Click to access mobile menu

Grant Abstract

Grant Number: 5R01CA069375-09

Abstract: DESCRIPTION (PROVIDED BY APPLICANT): This proposal is to complete and close out the Women's Healthy Eating and Living (WHEL) Study, an ongoing multi-center (7 clinical sites) randomized controlled trial examining the hypothesis that a plant-based dietary pattern affects additional breast cancer events and mortality. The study has enrolled 3109 women who were within 4 years of a primary diagnosis of Stage I (>1 cm), Stage II and Stage IIIA breast cancer and who had completed standard therapy. The study uses a behavior-change- theory-driven comprehensive and tailored intervention to motivate intervention group participants to substantially increase daily consumption of vegetables fruit and fiber while reducing fat in a dietary pattern that should result in a large increase in circulating carotenoids. The study includes regular measures of self-reported dietary and supplement intake, personal habits, quality of life and health status along with recording of physical measures and the collection and storage of samples of plasma, serum, buffy coat and washed red blood cells. 10 tissue slides are stored from the original tumor. All participants are contacted every six months for a health status assessment and medical records are reviewed for all reported cancer events as well as deaths. All women who recur are encouraged to stay in the study with a flexible schedule for assessments to reduce participant burden. At year 4 of the study we assess the use of complementary and alternative medicine services. The study is currently meeting all of its goals. At baseline, each group reported consuming approximately three vegetable servings/day. At one year the reported daily vegetable/vegetable juice servings were 7.1 for the intervention vs. 3.1 for the control and, for those who had been at least 2 years in the study, daily vegetable servings were at 6.4 Intervention vs. 3.1 Control. The maintained change in circulating carotenoids is: a-carotene +89% Intervention -3% comparison; [3-carotene levels +57% Intervention in comparison with lutein +23% Intervention and +7% in the comparison group. The study will use an intent-to-treat analysis to assess whether the study intervention effected outcomes both for the overall study sample, as well as those under and over 55 years at randomization. For each analysis, there will identify between four options: the dietary pattern reduced recurrence and mortality; it reduced recurrence but not mortality; it did not reduce recurrence but reduced mortality and it had no effect on either recurrence or mortality. The study will also investigate relationships between different components of the dietary pattern, circulating carotenoids and study endpoints.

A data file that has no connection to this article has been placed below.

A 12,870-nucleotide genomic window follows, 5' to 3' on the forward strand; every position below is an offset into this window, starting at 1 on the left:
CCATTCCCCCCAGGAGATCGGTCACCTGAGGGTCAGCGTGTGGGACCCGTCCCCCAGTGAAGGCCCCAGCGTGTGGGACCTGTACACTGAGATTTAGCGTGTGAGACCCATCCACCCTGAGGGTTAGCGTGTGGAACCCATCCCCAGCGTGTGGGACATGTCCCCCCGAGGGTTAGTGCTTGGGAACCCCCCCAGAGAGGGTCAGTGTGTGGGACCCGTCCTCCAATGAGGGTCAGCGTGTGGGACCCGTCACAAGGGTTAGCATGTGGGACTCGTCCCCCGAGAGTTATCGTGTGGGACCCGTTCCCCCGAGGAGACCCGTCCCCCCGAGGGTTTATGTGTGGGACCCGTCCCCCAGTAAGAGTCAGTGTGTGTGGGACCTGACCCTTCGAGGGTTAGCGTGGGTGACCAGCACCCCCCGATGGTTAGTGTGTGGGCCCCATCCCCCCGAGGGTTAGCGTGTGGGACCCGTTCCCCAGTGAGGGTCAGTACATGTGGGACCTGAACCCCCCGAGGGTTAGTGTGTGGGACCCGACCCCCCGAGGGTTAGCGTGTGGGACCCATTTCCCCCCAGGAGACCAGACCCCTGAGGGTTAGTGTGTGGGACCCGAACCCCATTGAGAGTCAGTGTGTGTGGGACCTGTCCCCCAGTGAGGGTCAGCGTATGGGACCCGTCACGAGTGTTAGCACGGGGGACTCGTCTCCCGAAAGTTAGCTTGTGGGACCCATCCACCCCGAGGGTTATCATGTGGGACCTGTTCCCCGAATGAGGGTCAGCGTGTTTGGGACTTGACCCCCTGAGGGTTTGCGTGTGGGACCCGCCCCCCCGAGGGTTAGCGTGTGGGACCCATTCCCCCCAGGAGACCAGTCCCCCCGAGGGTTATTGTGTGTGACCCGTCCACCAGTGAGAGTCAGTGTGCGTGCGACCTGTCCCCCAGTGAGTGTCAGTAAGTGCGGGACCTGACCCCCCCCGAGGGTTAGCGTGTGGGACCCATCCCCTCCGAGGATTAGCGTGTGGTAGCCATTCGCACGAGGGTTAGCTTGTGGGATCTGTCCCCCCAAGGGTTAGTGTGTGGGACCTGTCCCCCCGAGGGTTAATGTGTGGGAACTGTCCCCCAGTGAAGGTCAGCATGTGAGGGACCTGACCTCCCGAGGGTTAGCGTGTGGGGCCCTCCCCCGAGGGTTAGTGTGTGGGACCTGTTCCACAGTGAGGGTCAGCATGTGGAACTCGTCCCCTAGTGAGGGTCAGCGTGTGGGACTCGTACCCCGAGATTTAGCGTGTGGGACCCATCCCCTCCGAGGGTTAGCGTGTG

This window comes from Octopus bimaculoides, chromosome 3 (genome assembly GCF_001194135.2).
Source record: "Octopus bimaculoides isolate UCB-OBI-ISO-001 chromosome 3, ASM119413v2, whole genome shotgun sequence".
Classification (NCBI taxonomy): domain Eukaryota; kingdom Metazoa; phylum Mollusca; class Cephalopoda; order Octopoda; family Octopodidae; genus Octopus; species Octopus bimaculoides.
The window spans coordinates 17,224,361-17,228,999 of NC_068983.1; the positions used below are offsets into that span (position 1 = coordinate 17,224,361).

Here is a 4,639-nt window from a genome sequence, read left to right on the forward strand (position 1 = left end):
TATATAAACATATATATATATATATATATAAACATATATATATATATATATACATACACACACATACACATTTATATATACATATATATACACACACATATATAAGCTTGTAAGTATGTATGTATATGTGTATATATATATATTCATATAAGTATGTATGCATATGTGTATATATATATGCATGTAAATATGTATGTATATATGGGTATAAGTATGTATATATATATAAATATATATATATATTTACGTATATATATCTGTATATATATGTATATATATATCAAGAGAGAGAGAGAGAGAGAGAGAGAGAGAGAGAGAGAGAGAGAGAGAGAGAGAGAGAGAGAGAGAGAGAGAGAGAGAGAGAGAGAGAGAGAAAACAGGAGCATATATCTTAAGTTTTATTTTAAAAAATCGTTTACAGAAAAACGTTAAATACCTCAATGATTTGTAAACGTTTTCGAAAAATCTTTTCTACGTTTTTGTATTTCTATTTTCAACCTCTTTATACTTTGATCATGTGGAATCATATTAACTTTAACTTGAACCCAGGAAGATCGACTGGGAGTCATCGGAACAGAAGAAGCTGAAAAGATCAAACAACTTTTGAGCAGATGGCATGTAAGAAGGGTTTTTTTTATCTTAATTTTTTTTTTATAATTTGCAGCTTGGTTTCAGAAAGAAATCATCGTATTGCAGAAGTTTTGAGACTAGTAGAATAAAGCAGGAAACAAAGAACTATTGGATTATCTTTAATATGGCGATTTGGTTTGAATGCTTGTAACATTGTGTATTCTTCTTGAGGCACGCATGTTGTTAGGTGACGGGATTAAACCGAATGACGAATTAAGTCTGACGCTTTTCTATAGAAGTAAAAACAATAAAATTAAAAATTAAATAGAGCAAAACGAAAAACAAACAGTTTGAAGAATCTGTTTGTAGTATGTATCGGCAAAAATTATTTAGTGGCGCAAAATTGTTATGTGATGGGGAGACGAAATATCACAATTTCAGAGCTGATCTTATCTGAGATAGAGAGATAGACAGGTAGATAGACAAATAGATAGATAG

Back to Grants Page